True Sisters

A Novel

    • 4.1 • 81 Ratings
    • $12.99
    • $12.99

Publisher Description

In a novel based on true events, New York Times bestselling author Sandra Dallas delivers the story of four women---seeking the promise of salvation and prosperity in a new land---who come together on a harrowing journey.

In 1856, Mormon converts, encouraged by Brigham Young himself, and outfitted with two-wheeled handcarts, set out on foot from Iowa City to Salt Lake City, the promised land. The Martin Handcart Company, a ragtag group of weary families headed for Zion, is the last to leave on this 1,300-mile journey. Three companies that left earlier in the year have completed their trek successfully, but for the Martin Company the trip proves disastrous. True Sisters tells the story of four women from the British Isles traveling in this group. Four women whose lives will become inextricably linked as they endure unimaginable hardships, each one testing the boundaries of her faith and learning the true meaning of survival and friendship along the way.

There's Nannie, who is traveling with her sister and brother-in-law after being abandoned on her wedding day.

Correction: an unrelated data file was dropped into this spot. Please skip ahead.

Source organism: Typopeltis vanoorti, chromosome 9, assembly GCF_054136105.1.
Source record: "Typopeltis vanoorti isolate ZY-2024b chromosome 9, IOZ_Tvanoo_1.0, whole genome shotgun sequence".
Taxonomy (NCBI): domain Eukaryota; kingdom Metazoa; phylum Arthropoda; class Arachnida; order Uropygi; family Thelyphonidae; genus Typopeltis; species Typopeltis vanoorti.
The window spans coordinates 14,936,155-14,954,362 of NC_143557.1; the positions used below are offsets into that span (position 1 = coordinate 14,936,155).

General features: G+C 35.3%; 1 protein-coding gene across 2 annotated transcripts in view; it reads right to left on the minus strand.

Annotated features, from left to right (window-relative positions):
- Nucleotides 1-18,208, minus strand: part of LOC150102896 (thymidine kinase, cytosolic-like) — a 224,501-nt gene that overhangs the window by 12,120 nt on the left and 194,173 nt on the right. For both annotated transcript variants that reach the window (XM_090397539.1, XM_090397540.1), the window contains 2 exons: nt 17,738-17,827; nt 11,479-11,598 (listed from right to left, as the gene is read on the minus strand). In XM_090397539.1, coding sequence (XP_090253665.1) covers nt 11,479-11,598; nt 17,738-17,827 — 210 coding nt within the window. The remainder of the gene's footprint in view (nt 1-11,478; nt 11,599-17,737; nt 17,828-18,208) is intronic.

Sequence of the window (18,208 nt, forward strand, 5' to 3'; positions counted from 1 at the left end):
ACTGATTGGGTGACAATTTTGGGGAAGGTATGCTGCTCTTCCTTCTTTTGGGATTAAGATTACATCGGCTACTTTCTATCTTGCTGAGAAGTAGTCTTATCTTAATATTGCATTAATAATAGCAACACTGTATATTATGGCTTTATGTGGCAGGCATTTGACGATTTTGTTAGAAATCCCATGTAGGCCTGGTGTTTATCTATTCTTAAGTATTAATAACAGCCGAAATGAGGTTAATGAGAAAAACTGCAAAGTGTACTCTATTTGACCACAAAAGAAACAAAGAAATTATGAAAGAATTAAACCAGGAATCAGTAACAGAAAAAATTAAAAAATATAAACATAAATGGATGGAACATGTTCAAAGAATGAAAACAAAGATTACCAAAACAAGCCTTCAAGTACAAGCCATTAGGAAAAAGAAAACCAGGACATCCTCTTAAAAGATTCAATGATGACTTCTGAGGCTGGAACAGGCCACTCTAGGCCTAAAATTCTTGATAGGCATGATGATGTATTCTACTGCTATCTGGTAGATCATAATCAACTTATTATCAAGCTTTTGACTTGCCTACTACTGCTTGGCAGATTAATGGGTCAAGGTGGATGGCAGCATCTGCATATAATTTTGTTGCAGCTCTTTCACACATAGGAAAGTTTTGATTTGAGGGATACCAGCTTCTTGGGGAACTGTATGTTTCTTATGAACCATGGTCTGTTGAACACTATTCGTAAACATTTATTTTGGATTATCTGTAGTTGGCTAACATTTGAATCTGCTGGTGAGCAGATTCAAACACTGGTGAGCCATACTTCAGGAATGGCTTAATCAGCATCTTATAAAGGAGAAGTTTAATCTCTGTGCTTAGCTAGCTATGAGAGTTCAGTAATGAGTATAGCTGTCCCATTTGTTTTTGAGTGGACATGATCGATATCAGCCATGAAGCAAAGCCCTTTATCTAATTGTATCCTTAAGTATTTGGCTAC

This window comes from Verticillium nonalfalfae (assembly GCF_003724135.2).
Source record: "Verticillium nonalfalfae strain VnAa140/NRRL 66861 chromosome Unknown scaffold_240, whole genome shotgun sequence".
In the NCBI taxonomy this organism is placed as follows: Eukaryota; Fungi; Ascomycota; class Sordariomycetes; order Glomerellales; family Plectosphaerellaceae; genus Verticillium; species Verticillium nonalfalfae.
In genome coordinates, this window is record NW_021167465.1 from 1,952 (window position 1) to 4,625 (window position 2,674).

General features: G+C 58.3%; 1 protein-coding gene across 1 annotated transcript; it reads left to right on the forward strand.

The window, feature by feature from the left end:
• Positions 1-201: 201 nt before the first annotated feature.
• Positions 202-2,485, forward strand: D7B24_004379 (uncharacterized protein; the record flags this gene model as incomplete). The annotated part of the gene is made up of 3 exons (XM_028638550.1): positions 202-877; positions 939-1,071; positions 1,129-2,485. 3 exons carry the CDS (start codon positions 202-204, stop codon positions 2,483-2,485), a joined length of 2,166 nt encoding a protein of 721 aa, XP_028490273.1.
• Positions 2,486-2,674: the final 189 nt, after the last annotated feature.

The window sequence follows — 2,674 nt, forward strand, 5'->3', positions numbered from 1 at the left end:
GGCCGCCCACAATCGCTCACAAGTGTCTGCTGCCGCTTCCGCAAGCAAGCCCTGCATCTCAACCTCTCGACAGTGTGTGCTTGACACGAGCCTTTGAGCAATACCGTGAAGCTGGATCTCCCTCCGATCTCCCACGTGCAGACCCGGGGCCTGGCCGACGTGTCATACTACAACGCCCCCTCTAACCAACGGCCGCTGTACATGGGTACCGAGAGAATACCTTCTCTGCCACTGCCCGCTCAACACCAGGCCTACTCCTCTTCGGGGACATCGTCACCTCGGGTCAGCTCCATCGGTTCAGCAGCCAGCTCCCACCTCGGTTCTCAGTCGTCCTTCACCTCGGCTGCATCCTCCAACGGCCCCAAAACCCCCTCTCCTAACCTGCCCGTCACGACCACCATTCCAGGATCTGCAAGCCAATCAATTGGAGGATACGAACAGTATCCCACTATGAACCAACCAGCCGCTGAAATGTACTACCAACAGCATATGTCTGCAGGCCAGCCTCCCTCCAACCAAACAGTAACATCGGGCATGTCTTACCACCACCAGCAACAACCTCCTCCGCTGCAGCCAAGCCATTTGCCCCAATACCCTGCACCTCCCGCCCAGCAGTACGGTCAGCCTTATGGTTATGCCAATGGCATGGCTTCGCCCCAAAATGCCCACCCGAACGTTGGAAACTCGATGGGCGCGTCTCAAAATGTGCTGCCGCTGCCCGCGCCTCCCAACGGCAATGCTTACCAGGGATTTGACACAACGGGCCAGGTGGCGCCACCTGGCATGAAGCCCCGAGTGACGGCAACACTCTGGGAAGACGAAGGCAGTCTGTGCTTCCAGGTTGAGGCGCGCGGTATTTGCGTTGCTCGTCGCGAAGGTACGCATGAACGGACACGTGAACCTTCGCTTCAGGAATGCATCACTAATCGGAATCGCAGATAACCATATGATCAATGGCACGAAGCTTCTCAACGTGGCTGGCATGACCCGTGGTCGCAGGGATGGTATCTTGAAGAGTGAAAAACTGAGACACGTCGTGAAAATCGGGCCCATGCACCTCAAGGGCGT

There's Louisa, who's married to an overbearing church leader who she believes speaks for God.

There's Jessie, who's traveling with her brothers, each one of them dreaming of the farm they will have in Zion.

And finally, there's Anne, who hasn't converted to Mormonism but who has no choice but to follow her husband since he has sold everything to make the trek to Utah.

Sandra Dallas has once again written a moving portrait of women surviving the unimaginable through the ties of female friendship. Her rich storytelling will leave you breathless as you take this trip with Nannie, Louisa, Jessie, and Anne. This is Sandra Dallas at her absolute best.

GENRE
Fiction & Literature
RELEASED
2012
April 24
LANGUAGE
EN
English
LENGTH
352
Pages
PUBLISHER
St. Martin's Publishing Group
SELLER
Macmillan
SIZE
2.7
MB

Customer Reviews

Cherry red 123 ,

Good but not great

I became a fan of Sandra Dallas after finding "The Persian Pickle Club" at a yard sale, and I've devoured everything since. It's more like "Whiter Than Snow" than say "Alice's Tulips" in that it is an intertwining tale that tells the mixed fates of its central characters. I liked "Snow" for its great storytelling and charaters, but I found it a little flat emotionally, and I think the same goes for this book. The tales of the LDS pioneer women are told with sympathy and non-judgment, but it is also kind of dispassionate as a result. People die, and it just kind of...happens. That may well be the point in a book about the trials of pioneer life; people died and they had to move on, literally and figuratively, with no time to grieve. But it made for a very dry-eyed read, and that's not really what I want in a book like this. Good story, but it left me a bit cold.

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